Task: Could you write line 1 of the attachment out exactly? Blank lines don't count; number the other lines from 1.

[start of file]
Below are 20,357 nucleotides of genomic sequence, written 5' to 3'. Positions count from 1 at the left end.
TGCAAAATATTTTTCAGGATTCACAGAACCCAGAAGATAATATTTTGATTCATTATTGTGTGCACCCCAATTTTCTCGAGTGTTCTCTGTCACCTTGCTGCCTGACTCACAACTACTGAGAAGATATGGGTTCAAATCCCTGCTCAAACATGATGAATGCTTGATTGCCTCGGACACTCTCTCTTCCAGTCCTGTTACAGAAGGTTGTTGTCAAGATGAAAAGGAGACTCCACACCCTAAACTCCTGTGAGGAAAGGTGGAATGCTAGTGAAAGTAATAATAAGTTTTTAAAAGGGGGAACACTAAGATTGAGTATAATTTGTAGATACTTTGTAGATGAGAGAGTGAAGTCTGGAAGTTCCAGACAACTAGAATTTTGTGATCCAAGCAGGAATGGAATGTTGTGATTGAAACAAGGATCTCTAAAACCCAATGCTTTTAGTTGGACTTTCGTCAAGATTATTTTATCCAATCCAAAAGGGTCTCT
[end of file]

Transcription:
Below are 20,357 nucleotides of genomic sequence, written 5' to 3'. Positions count from 1 at the left end.